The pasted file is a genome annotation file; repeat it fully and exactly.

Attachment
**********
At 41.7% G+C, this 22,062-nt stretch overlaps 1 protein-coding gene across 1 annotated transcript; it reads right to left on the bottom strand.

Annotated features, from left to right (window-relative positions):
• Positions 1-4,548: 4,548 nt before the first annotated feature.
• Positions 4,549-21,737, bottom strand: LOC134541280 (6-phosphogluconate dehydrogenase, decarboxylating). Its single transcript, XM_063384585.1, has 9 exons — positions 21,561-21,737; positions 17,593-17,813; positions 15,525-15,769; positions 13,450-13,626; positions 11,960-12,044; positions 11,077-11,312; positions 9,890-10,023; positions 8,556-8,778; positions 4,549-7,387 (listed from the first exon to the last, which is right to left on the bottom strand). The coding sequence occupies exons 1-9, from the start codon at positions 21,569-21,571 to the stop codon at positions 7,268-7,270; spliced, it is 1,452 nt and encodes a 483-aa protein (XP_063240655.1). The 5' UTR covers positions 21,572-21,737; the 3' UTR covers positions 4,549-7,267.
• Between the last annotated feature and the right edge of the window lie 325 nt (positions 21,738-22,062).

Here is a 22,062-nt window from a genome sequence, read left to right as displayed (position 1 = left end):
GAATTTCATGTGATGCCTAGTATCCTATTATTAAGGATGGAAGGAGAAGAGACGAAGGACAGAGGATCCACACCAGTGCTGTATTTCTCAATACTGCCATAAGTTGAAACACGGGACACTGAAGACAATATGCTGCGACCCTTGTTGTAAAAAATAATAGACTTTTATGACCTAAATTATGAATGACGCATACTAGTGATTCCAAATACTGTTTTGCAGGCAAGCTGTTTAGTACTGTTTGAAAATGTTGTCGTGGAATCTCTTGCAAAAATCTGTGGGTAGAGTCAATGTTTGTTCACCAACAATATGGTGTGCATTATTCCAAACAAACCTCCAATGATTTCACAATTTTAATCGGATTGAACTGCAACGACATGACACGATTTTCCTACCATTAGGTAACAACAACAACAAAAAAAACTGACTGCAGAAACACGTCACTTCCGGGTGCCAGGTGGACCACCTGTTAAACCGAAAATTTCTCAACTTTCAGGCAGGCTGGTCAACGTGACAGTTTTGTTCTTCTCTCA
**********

At 41.7% G+C, this 22,062-nt stretch overlaps 1 protein-coding gene across 1 annotated transcript; it reads right to left on the bottom strand.

Annotated features, from left to right (window-relative positions):
• Positions 1-4,548: 4,548 nt before the first annotated feature.
• Positions 4,549-21,737, bottom strand: LOC134541280 (6-phosphogluconate dehydrogenase, decarboxylating). Its single transcript, XM_063384585.1, has 9 exons — positions 21,561-21,737; positions 17,593-17,813; positions 15,525-15,769; positions 13,450-13,626; positions 11,960-12,044; positions 11,077-11,312; positions 9,890-10,023; positions 8,556-8,778; positions 4,549-7,387 (listed from the first exon to the last, which is right to left on the bottom strand). The coding sequence occupies exons 1-9, from the start codon at positions 21,569-21,571 to the stop codon at positions 7,268-7,270; spliced, it is 1,452 nt and encodes a 483-aa protein (XP_063240655.1). The 5' UTR covers positions 21,572-21,737; the 3' UTR covers positions 4,549-7,267.
• Between the last annotated feature and the right edge of the window lie 325 nt (positions 21,738-22,062).

Here is a 22,062-nt window from a genome sequence, read left to right as displayed (position 1 = left end):
GAATTTCATGTGATGCCTAGTATCCTATTATTAAGGATGGAAGGAGAAGAGACGAAGGACAGAGGATCCACACCAGTGCTGTATTTCTCAATACTGCCATAAGTTGAAACACGGGACACTGAAGACAATATGCTGCGACCCTTGTTGTAAAAAATAATAGACTTTTATGACCTAAATTATGAATGACGCATACTAGTGATTCCAAATACTGTTTTGCAGGCAAGCTGTTTAGTACTGTTTGAAAATGTTGTCGTGGAATCTCTTGCAAAAATCTGTGGGTAGAGTCAATGTTTGTTCACCAACAATATGGTGTGCATTATTCCAAACAAACCTCCAATGATTTCACAATTTTAATCGGATTGAACTGCAACGACATGACACGATTTTCCTACCATTAGGTAACAACAACAACAAAAAAAACTGACTGCAGAAACACGTCACTTCCGGGTGCCAGGTGGACCACCTGTTAAACCGAAAATTTCTCAACTTTCAGGCAGGCTGGTCAACGTGACAGTTTTGTTCTTCTCTCA